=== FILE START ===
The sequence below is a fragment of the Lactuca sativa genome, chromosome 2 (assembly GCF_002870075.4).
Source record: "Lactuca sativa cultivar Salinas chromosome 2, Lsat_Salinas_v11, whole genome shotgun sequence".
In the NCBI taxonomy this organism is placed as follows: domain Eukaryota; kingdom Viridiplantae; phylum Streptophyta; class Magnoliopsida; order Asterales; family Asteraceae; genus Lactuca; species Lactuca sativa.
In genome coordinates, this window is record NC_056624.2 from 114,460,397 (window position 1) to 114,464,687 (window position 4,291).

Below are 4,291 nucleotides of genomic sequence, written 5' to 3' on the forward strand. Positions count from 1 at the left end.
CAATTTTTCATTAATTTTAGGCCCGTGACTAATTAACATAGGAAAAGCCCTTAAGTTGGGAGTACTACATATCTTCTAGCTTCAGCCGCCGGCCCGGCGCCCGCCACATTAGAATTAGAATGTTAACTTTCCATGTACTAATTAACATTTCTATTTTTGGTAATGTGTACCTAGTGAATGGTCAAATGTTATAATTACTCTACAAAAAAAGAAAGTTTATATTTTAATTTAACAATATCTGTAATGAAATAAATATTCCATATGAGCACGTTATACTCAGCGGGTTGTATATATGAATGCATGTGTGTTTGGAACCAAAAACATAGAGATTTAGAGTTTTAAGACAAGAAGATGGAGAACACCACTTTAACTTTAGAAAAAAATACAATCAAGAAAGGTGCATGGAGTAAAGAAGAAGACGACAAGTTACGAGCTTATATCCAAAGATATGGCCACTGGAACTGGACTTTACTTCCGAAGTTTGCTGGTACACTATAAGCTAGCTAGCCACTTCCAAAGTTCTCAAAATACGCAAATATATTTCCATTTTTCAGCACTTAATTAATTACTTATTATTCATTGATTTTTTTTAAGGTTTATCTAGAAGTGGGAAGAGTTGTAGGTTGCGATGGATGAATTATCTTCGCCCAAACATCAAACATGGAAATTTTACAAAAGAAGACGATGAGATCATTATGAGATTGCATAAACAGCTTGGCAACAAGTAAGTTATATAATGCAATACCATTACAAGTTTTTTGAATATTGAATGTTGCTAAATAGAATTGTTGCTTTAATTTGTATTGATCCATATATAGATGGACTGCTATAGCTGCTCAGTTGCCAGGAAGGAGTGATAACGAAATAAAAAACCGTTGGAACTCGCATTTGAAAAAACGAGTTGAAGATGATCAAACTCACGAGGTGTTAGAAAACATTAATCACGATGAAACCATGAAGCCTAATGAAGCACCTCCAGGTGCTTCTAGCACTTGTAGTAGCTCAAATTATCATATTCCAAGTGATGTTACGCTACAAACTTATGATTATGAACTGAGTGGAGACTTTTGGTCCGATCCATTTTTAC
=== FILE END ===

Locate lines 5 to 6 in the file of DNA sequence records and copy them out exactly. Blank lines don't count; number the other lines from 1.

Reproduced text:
Below are 4,291 nucleotides of genomic sequence, written 5' to 3' on the forward strand. Positions count from 1 at the left end.
CAATTTTTCATTAATTTTAGGCCCGTGACTAATTAACATAGGAAAAGCCCTTAAGTTGGGAGTACTACATATCTTCTAGCTTCAGCCGCCGGCCCGGCGCCCGCCACATTAGAATTAGAATGTTAACTTTCCATGTACTAATTAACATTTCTATTTTTGGTAATGTGTACCTAGTGAATGGTCAAATGTTATAATTACTCTACAAAAAAAGAAAGTTTATATTTTAATTTAACAATATCTGTAATGAAATAAATATTCCATATGAGCACGTTATACTCAGCGGGTTGTATATATGAATGCATGTGTGTTTGGAACCAAAAACATAGAGATTTAGAGTTTTAAGACAAGAAGATGGAGAACACCACTTTAACTTTAGAAAAAAATACAATCAAGAAAGGTGCATGGAGTAAAGAAGAAGACGACAAGTTACGAGCTTATATCCAAAGATATGGCCACTGGAACTGGACTTTACTTCCGAAGTTTGCTGGTACACTATAAGCTAGCTAGCCACTTCCAAAGTTCTCAAAATACGCAAATATATTTCCATTTTTCAGCACTTAATTAATTACTTATTATTCATTGATTTTTTTTAAGGTTTATCTAGAAGTGGGAAGAGTTGTAGGTTGCGATGGATGAATTATCTTCGCCCAAACATCAAACATGGAAATTTTACAAAAGAAGACGATGAGATCATTATGAGATTGCATAAACAGCTTGGCAACAAGTAAGTTATATAATGCAATACCATTACAAGTTTTTTGAATATTGAATGTTGCTAAATAGAATTGTTGCTTTAATTTGTATTGATCCATATATAGATGGACTGCTATAGCTGCTCAGTTGCCAGGAAGGAGTGATAACGAAATAAAAAACCGTTGGAACTCGCATTTGAAAAAACGAGTTGAAGATGATCAAACTCACGAGGTGTTAGAAAACATTAATCACGATGAAACCATGAAGCCTAATGAAGCACCTCCAGGTGCTTCTAGCACTTGTAGTAGCTCAAATTATCATATTCCAAGTGATGTTACGCTACAAACTTATGATTATGAACTGAGTGGAGACTTTTGGTCCGATCCATTTTTAC